We have always been careful and prudent with our finance. The good thing for us is there are many widely accepted metrics and unit economics. It helps us to benchmark ourselves against the best in the industry.

Did you have to make difficult choices and what are the lessons learned?

Suwandi Soh: Every once in a while, we have to make difficult decisions. I consider difficult choices as something that irreversible, costs a lot of money and time. What makes this even difficult is the incomplete data to support our decision. In my opinion, no matter how good you are, you will make a bad call every few calls. The most important thing is how you can learn fast from each one. I also learned that owning up to our mistakes is another thing one should do. 

How did your customer relationship management evolve? Do you use any specific tools to be efficient? 

Suwandi Soh: As a subscription-based business, we build close relations with our customers through personal communication and personalized solutions. Apart from that, we give routine updates through multiple communication channels, webinar engagement events, and business check-ins, to make sure our customers are updated with the latest features or information regarding our products. We use an in-app communication channel to communicate with our customers.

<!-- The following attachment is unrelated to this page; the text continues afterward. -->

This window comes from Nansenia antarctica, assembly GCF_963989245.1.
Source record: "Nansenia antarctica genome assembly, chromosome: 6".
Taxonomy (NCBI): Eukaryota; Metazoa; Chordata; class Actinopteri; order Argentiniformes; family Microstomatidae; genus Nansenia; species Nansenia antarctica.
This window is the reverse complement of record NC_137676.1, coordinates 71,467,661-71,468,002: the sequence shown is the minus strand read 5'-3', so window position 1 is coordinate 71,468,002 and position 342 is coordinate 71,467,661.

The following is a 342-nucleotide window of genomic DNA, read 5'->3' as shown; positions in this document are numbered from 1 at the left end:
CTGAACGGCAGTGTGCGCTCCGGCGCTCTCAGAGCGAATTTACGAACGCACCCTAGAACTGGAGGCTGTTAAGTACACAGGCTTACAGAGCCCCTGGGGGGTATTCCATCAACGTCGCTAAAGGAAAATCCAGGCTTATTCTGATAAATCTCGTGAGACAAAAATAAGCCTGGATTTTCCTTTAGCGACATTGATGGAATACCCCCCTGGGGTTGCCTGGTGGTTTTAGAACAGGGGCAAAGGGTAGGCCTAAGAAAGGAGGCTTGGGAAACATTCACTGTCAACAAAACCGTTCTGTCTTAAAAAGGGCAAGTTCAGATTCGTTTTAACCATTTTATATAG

Did you benefit from any government grants, and did that help keep your business afloat?

Suwandi Soh: No. We learned that these schemes accelerate the adoption of cloud solutions for SMBs in many developed countries like Singapore, Japan. So far, such grants are very limited in Indonesia, from what we understand.

Your final thoughts?

Suwandi Soh: In Indonesia, the economic output of one employee in small businesses is just ⅙ of those in large companies. The wide gap of productivity is a byproduct of ineffective and inefficient operation. Unlike large companies, SMBs lacking access to affordable tools and know-how to help level the playing field. 

Software as a Service (SaaS) that is made possible by cloud computing will open up opportunities for SMB to improve their productivity and profitability. We are very excited to have the opportunity to lead the movement as one of the early and largest SaaS players in the country. 

Your website?

www.mekari.com